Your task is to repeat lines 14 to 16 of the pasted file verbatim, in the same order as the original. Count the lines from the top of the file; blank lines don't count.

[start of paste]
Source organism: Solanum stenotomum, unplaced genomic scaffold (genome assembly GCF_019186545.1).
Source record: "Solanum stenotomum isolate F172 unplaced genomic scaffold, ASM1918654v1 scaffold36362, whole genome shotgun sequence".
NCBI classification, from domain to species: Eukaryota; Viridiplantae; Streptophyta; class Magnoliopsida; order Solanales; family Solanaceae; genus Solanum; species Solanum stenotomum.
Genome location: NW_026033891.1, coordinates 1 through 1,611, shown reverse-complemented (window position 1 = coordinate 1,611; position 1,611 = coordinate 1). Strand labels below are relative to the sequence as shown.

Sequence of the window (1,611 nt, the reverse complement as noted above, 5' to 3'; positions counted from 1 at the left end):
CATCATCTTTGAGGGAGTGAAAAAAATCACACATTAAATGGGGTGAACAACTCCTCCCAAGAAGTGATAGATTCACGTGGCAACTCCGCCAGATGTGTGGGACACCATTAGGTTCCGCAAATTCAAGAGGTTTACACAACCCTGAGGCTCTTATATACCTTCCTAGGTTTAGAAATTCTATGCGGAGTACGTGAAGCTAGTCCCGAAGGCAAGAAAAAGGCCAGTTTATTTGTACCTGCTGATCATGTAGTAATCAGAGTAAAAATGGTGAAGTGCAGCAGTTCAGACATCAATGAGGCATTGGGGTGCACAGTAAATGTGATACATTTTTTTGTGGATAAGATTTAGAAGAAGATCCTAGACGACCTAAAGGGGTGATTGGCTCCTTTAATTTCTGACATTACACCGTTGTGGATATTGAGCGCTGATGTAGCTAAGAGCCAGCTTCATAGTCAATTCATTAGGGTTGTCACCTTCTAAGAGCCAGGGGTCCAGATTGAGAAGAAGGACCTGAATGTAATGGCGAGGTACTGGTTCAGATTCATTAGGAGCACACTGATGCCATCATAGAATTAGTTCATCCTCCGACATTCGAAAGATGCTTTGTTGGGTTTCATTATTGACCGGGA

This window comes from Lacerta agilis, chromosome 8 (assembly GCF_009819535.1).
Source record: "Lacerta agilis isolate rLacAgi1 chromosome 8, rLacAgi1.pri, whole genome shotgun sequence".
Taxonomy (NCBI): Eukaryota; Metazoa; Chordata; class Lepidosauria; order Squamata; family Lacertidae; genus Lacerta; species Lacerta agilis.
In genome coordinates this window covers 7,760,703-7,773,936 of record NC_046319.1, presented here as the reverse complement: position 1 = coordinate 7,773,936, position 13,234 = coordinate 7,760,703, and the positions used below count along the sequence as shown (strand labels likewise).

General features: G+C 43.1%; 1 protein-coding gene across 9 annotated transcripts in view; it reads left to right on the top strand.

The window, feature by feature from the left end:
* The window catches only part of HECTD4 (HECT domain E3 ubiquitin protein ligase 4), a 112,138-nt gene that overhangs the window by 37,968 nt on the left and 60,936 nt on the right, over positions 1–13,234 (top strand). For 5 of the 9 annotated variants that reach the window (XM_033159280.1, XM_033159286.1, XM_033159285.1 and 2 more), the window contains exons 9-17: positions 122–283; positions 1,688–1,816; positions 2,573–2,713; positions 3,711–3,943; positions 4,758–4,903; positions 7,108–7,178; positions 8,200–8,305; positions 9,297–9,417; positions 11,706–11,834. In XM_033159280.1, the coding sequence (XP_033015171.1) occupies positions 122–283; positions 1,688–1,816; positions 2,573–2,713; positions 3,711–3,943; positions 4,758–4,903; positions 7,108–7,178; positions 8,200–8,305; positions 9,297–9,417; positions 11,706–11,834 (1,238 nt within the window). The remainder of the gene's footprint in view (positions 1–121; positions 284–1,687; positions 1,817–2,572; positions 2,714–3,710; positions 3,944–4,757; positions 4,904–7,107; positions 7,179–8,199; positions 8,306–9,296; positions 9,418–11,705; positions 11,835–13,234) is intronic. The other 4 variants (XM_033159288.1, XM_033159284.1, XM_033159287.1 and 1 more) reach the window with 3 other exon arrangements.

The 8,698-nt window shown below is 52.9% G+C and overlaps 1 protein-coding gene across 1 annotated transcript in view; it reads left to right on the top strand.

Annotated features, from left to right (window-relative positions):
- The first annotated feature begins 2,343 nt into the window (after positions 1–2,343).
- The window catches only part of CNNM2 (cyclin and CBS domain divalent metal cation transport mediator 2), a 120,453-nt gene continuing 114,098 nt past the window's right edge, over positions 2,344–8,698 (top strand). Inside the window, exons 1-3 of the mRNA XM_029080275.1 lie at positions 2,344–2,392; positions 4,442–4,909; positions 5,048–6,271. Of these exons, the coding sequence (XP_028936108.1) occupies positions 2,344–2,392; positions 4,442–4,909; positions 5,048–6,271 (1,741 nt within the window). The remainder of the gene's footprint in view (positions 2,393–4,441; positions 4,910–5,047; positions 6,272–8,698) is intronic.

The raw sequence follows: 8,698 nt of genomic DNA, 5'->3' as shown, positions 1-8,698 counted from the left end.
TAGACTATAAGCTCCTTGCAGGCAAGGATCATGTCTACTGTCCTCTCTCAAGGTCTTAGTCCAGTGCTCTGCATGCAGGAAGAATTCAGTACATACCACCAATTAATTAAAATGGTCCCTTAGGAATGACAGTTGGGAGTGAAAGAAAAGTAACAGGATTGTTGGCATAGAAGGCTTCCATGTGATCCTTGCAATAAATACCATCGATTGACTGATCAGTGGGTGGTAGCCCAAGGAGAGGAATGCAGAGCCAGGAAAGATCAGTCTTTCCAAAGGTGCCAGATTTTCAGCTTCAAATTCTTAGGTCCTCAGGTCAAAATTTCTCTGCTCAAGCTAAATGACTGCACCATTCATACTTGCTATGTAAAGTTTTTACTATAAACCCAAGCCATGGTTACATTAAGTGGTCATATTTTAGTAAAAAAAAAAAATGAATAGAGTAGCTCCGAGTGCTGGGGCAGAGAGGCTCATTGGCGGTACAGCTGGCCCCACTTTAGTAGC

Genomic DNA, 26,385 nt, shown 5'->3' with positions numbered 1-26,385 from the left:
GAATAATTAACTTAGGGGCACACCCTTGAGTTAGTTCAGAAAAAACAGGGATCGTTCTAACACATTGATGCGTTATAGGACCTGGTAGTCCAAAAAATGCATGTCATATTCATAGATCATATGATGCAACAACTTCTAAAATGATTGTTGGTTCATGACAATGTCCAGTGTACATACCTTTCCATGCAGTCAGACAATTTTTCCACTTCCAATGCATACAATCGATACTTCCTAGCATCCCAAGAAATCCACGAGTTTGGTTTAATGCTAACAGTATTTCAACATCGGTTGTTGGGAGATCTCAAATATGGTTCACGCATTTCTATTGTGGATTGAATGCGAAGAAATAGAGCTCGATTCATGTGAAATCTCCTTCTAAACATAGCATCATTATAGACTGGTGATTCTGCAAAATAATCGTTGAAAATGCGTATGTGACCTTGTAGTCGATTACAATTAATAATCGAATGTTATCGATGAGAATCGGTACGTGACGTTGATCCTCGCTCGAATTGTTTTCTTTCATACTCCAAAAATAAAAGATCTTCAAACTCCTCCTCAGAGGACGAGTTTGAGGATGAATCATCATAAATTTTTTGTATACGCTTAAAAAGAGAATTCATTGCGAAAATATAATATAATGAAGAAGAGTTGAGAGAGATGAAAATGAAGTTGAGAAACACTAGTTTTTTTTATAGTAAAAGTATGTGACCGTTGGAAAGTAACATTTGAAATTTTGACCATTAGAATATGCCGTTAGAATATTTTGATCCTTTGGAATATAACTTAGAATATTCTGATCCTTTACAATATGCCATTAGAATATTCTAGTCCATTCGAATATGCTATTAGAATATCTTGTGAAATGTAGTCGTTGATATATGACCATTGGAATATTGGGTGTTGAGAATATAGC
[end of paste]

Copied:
The 8,698-nt window shown below is 52.9% G+C and overlaps 1 protein-coding gene across 1 annotated transcript in view; it reads left to right on the top strand.

Annotated features, from left to right (window-relative positions):
- The first annotated feature begins 2,343 nt into the window (after positions 1–2,343).